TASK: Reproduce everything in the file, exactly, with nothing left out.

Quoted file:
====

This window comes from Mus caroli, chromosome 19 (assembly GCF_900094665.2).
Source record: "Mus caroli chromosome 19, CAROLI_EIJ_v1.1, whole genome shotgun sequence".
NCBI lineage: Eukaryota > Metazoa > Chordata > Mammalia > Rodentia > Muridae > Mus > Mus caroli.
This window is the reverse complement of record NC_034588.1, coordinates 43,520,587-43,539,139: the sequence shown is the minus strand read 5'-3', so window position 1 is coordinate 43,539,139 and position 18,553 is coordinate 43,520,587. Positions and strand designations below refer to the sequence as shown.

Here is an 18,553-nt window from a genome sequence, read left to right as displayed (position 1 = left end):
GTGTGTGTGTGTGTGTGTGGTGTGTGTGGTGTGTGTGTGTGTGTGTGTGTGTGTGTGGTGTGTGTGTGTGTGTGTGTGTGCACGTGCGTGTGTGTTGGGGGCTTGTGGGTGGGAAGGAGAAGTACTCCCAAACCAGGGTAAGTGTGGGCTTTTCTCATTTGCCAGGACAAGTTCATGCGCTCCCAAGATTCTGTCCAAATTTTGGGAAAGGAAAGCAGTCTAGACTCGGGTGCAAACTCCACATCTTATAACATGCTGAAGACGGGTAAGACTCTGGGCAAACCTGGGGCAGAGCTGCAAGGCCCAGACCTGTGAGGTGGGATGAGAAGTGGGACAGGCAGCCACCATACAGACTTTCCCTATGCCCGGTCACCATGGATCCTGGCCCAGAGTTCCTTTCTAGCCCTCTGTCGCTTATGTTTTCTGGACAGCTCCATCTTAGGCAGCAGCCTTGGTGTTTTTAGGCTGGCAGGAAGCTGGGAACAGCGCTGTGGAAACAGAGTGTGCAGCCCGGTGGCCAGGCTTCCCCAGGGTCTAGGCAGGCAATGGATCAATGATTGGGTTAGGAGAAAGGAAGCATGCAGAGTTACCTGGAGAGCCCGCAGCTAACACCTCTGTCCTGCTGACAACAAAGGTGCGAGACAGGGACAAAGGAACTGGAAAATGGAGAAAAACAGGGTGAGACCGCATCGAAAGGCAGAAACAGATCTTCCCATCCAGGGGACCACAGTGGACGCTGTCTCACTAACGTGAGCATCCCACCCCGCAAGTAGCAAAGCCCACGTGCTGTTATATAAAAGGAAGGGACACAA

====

This window comes from Mus caroli, chromosome 19 (assembly GCF_900094665.2).
Source record: "Mus caroli chromosome 19, CAROLI_EIJ_v1.1, whole genome shotgun sequence".
NCBI lineage: Eukaryota > Metazoa > Chordata > Mammalia > Rodentia > Muridae > Mus > Mus caroli.
This window is the reverse complement of record NC_034588.1, coordinates 43,520,587-43,539,139: the sequence shown is the minus strand read 5'-3', so window position 1 is coordinate 43,539,139 and position 18,553 is coordinate 43,520,587. Positions and strand designations below refer to the sequence as shown.

Here is an 18,553-nt window from a genome sequence, read left to right as displayed (position 1 = left end):
GTGTGTGTGTGTGTGTGTGGTGTGTGTGGTGTGTGTGTGTGTGTGTGTGTGTGTGTGGTGTGTGTGTGTGTGTGTGTGTGCACGTGCGTGTGTGTTGGGGGCTTGTGGGTGGGAAGGAGAAGTACTCCCAAACCAGGGTAAGTGTGGGCTTTTCTCATTTGCCAGGACAAGTTCATGCGCTCCCAAGATTCTGTCCAAATTTTGGGAAAGGAAAGCAGTCTAGACTCGGGTGCAAACTCCACATCTTATAACATGCTGAAGACGGGTAAGACTCTGGGCAAACCTGGGGCAGAGCTGCAAGGCCCAGACCTGTGAGGTGGGATGAGAAGTGGGACAGGCAGCCACCATACAGACTTTCCCTATGCCCGGTCACCATGGATCCTGGCCCAGAGTTCCTTTCTAGCCCTCTGTCGCTTATGTTTTCTGGACAGCTCCATCTTAGGCAGCAGCCTTGGTGTTTTTAGGCTGGCAGGAAGCTGGGAACAGCGCTGTGGAAACAGAGTGTGCAGCCCGGTGGCCAGGCTTCCCCAGGGTCTAGGCAGGCAATGGATCAATGATTGGGTTAGGAGAAAGGAAGCATGCAGAGTTACCTGGAGAGCCCGCAGCTAACACCTCTGTCCTGCTGACAACAAAGGTGCGAGACAGGGACAAAGGAACTGGAAAATGGAGAAAAACAGGGTGAGACCGCATCGAAAGGCAGAAACAGATCTTCCCATCCAGGGGACCACAGTGGACGCTGTCTCACTAACGTGAGCATCCCACCCCGCAAGTAGCAAAGCCCACGTGCTGTTATATAAAAGGAAGGGACACAA